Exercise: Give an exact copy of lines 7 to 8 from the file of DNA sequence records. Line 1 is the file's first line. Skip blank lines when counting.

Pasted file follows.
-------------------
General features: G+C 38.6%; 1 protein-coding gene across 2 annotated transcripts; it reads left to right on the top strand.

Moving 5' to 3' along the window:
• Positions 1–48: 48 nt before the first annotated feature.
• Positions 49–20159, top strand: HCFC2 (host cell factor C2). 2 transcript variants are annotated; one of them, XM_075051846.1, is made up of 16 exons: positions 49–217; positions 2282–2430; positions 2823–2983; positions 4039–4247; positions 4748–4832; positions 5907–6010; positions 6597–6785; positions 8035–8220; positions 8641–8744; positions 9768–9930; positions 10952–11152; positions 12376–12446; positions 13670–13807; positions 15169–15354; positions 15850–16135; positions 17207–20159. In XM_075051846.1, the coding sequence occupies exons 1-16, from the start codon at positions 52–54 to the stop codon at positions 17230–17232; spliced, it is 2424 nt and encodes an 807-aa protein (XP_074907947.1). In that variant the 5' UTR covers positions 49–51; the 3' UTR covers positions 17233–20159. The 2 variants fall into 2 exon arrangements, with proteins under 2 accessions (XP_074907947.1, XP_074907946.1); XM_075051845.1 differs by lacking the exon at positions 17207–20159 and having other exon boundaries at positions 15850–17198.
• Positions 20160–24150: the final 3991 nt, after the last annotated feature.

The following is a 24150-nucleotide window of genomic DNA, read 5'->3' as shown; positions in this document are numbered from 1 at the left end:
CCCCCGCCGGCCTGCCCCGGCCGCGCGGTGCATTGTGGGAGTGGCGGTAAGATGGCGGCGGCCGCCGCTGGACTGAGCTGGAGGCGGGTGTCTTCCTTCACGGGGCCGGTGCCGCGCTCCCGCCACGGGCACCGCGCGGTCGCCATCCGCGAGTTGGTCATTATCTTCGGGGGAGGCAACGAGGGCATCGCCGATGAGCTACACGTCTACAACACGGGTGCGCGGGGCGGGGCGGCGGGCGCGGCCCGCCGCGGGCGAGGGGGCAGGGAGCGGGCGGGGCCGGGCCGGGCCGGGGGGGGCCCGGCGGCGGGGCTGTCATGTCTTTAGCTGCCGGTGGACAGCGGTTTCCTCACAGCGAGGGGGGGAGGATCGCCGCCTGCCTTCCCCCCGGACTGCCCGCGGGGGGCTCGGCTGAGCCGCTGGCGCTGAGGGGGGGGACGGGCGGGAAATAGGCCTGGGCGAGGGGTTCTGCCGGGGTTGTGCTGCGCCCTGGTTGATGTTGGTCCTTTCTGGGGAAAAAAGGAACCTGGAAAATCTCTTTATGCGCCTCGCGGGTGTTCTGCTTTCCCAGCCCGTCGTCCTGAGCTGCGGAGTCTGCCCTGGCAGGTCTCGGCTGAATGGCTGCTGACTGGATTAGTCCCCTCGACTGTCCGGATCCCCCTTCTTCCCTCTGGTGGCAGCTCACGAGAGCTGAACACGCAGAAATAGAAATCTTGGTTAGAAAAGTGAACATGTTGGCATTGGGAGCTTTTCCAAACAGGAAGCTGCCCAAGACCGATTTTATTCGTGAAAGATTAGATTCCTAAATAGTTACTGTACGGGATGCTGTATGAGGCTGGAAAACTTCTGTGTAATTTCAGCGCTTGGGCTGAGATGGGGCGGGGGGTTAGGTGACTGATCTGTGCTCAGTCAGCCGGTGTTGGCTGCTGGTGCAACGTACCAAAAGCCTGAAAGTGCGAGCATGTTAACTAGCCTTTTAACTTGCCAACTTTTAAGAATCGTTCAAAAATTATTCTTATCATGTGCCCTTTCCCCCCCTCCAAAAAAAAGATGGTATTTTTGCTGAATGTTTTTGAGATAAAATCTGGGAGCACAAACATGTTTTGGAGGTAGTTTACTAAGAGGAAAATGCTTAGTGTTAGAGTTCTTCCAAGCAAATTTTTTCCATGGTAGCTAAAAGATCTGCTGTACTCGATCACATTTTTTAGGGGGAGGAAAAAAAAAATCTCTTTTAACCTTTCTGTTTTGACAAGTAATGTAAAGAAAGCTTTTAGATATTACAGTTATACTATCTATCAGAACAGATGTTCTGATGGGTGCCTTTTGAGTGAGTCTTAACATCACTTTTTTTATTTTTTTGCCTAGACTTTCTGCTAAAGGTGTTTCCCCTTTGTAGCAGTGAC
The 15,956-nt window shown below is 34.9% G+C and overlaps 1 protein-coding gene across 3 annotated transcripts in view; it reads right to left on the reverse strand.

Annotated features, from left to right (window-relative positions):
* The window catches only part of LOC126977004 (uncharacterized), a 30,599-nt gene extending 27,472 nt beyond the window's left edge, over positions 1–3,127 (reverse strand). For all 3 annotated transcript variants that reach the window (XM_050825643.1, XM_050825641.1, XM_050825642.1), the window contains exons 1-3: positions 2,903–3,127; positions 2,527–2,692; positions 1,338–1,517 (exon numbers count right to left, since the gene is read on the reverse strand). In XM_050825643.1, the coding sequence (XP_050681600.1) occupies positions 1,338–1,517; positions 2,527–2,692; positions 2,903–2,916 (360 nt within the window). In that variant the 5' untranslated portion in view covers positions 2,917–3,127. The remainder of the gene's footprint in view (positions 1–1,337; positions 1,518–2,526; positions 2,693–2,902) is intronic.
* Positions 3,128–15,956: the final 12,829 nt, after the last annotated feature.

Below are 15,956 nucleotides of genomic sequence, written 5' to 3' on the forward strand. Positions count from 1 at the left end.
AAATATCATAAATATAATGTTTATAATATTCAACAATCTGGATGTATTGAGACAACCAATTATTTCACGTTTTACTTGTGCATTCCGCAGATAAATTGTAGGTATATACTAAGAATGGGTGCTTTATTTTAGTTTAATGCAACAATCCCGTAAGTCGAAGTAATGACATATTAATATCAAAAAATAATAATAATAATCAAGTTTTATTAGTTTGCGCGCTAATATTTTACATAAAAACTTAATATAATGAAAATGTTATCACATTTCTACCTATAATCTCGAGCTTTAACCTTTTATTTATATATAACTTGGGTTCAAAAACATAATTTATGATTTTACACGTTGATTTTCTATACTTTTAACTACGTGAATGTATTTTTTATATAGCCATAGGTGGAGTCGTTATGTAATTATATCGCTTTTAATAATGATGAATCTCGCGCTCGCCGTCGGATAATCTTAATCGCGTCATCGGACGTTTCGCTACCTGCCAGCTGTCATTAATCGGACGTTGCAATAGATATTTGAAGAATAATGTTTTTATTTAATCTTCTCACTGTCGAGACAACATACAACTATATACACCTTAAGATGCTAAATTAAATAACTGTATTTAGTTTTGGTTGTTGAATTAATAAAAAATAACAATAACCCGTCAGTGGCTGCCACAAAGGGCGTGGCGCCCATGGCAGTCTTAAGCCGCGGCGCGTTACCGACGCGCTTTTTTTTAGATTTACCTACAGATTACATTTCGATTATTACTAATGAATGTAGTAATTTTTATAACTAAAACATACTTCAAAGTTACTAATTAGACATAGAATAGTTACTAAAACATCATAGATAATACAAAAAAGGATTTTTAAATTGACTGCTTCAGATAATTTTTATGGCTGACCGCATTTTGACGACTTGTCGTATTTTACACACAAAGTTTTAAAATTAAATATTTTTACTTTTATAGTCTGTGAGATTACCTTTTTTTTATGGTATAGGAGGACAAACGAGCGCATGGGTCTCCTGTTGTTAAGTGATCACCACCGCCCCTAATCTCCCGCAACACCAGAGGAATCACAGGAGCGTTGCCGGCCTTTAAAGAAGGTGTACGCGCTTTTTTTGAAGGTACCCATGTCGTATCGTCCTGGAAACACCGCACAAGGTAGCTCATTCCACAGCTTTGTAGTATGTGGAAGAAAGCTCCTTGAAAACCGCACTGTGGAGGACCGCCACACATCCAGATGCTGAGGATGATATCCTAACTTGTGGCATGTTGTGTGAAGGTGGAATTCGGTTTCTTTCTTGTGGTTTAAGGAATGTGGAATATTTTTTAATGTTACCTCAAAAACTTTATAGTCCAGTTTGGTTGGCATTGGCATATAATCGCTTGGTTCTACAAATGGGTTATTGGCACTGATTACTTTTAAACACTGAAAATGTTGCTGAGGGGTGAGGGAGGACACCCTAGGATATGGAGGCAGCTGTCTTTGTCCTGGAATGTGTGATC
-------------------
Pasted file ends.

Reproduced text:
CCCCCGCCGGCCTGCCCCGGCCGCGCGGTGCATTGTGGGAGTGGCGGTAAGATGGCGGCGGCCGCCGCTGGACTGAGCTGGAGGCGGGTGTCTTCCTTCACGGGGCCGGTGCCGCGCTCCCGCCACGGGCACCGCGCGGTCGCCATCCGCGAGTTGGTCATTATCTTCGGGGGAGGCAACGAGGGCATCGCCGATGAGCTACACGTCTACAACACGGGTGCGCGGGGCGGGGCGGCGGGCGCGGCCCGCCGCGGGCGAGGGGGCAGGGAGCGGGCGGGGCCGGGCCGGGCCGGGGGGGGCCCGGCGGCGGGGCTGTCATGTCTTTAGCTGCCGGTGGACAGCGGTTTCCTCACAGCGAGGGGGGGAGGATCGCCGCCTGCCTTCCCCCCGGACTGCCCGCGGGGGGCTCGGCTGAGCCGCTGGCGCTGAGGGGGGGGACGGGCGGGAAATAGGCCTGGGCGAGGGGTTCTGCCGGGGTTGTGCTGCGCCCTGGTTGATGTTGGTCCTTTCTGGGGAAAAAAGGAACCTGGAAAATCTCTTTATGCGCCTCGCGGGTGTTCTGCTTTCCCAGCCCGTCGTCCTGAGCTGCGGAGTCTGCCCTGGCAGGTCTCGGCTGAATGGCTGCTGACTGGATTAGTCCCCTCGACTGTCCGGATCCCCCTTCTTCCCTCTGGTGGCAGCTCACGAGAGCTGAACACGCAGAAATAGAAATCTTGGTTAGAAAAGTGAACATGTTGGCATTGGGAGCTTTTCCAAACAGGAAGCTGCCCAAGACCGATTTTATTCGTGAAAGATTAGATTCCTAAATAGTTACTGTACGGGATGCTGTATGAGGCTGGAAAACTTCTGTGTAATTTCAGCGCTTGGGCTGAGATGGGGCGGGGGGTTAGGTGACTGATCTGTGCTCAGTCAGCCGGTGTTGGCTGCTGGTGCAACGTACCAAAAGCCTGAAAGTGCGAGCATGTTAACTAGCCTTTTAACTTGCCAACTTTTAAGAATCGTTCAAAAATTATTCTTATCATGTGCCCTTTCCCCCCCTCCAAAAAAAAGATGGTATTTTTGCTGAATGTTTTTGAGATAAAATCTGGGAGCACAAACATGTTTTGGAGGTAGTTTACTAAGAGGAAAATGCTTAGTGTTAGAGTTCTTCCAAGCAAATTTTTTCCATGGTAGCTAAAAGATCTGCTGTACTCGATCACATTTTTTAGGGGGAGGAAAAAAAAAATCTCTTTTAACCTTTCTGTTTTGACAAGTAATGTAAAGAAAGCTTTTAGATATTACAGTTATACTATCTATCAGAACAGATGTTCTGATGGGTGCCTTTTGAGTGAGTCTTAACATCACTTTTTTTATTTTTTTGCCTAGACTTTCTGCTAAAGGTGTTTCCCCTTTGTAGCAGTGAC
The 15,956-nt window shown below is 34.9% G+C and overlaps 1 protein-coding gene across 3 annotated transcripts in view; it reads right to left on the reverse strand.